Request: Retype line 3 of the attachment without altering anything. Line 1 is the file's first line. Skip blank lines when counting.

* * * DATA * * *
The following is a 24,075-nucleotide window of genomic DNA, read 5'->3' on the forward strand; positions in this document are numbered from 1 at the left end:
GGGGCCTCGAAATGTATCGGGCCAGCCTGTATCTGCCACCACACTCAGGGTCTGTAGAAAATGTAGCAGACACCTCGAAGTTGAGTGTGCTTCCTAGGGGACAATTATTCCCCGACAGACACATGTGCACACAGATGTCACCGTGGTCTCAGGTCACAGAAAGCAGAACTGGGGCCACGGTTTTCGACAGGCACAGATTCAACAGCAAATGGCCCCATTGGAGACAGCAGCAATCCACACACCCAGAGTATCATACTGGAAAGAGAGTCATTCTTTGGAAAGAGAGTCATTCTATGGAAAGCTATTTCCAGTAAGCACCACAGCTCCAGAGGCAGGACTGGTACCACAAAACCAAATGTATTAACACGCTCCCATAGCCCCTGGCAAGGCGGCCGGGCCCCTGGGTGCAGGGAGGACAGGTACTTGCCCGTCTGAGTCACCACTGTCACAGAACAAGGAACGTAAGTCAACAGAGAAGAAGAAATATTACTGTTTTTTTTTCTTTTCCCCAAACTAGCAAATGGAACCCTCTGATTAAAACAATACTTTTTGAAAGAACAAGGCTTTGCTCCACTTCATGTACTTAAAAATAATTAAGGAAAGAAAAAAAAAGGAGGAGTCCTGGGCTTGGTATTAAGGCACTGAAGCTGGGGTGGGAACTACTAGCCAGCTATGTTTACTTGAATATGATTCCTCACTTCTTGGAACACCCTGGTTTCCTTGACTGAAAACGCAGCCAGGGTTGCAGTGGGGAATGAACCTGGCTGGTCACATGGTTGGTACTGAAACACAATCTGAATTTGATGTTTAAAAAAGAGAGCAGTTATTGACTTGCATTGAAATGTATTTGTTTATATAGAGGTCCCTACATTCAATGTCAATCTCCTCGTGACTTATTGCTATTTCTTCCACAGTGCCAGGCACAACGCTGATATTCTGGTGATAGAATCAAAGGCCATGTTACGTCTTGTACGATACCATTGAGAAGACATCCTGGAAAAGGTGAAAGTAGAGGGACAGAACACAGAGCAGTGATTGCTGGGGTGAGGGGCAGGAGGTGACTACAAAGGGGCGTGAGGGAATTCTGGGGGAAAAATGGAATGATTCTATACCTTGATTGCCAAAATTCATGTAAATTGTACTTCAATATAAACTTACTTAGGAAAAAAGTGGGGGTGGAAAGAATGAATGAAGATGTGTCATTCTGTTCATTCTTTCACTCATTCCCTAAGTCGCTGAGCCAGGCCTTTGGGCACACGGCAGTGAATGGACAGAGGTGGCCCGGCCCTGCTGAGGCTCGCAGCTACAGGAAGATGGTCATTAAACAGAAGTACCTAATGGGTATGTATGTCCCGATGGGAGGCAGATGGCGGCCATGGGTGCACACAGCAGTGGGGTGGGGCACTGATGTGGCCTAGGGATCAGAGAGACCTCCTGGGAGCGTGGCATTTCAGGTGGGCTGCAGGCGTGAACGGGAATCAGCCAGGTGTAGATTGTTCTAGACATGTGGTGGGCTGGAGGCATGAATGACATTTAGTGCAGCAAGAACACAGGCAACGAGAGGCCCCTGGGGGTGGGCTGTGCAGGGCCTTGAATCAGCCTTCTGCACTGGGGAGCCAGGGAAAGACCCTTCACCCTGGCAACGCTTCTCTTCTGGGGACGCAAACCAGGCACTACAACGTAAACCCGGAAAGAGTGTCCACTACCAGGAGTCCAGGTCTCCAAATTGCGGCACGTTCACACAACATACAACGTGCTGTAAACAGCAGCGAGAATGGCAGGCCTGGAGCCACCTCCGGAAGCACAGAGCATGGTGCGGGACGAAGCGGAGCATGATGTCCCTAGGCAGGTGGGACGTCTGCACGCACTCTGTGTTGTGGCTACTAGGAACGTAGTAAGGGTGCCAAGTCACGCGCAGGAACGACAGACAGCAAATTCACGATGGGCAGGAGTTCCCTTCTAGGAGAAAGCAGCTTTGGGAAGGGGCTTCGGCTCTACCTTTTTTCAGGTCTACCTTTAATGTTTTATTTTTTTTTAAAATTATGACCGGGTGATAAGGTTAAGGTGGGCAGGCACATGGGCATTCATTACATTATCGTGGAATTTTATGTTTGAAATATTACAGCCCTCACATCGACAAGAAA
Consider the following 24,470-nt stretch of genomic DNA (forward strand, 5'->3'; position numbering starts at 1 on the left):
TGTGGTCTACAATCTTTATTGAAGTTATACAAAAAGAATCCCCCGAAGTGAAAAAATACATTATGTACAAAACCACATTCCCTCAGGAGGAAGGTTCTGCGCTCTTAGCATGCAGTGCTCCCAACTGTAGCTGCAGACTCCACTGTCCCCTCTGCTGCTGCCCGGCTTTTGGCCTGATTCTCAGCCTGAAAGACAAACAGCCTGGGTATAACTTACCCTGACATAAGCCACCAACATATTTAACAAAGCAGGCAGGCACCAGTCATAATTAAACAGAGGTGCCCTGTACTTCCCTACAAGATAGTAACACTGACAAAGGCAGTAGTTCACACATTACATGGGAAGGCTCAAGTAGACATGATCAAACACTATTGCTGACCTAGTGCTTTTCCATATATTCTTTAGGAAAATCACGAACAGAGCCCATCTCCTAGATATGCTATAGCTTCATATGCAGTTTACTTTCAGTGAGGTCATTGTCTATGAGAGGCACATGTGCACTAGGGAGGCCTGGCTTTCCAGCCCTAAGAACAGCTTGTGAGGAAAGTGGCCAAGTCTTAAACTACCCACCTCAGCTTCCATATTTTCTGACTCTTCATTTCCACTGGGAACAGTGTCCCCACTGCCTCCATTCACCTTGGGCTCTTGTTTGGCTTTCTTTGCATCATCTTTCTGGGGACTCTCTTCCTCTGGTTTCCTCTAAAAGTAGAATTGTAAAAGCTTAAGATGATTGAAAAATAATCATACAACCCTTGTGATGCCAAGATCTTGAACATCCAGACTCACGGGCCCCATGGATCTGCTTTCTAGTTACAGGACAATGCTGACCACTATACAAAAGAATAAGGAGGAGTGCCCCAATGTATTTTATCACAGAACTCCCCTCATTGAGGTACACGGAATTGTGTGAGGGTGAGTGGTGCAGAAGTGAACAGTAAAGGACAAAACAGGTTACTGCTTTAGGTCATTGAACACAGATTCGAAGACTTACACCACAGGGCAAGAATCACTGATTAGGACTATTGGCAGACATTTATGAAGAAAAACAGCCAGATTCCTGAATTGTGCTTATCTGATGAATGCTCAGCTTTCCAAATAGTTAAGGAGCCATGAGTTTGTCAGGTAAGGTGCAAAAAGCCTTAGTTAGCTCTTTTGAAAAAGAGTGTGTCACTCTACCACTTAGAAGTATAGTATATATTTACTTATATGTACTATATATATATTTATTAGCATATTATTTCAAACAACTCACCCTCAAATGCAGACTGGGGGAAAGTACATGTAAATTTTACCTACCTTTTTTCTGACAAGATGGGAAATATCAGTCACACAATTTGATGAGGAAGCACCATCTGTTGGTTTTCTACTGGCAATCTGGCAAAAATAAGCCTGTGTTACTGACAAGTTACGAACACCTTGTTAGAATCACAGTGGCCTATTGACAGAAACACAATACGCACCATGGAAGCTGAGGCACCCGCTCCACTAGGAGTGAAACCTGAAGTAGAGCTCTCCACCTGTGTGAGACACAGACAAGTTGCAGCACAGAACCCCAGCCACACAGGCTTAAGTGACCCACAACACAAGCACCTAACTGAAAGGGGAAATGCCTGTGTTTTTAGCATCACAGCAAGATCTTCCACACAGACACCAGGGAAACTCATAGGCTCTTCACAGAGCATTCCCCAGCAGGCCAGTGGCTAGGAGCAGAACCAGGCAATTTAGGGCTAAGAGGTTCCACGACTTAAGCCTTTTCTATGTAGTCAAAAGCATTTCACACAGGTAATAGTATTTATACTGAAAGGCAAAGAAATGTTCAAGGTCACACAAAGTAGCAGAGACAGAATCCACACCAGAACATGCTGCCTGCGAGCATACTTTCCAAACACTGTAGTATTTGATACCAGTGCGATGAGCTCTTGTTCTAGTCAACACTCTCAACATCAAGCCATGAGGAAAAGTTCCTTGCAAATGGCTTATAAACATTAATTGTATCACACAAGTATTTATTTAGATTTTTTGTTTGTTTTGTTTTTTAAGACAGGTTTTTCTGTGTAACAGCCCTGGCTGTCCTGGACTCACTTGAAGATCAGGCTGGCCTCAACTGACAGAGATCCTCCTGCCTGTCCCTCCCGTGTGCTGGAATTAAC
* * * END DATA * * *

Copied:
Consider the following 24,470-nt stretch of genomic DNA (forward strand, 5'->3'; position numbering starts at 1 on the left):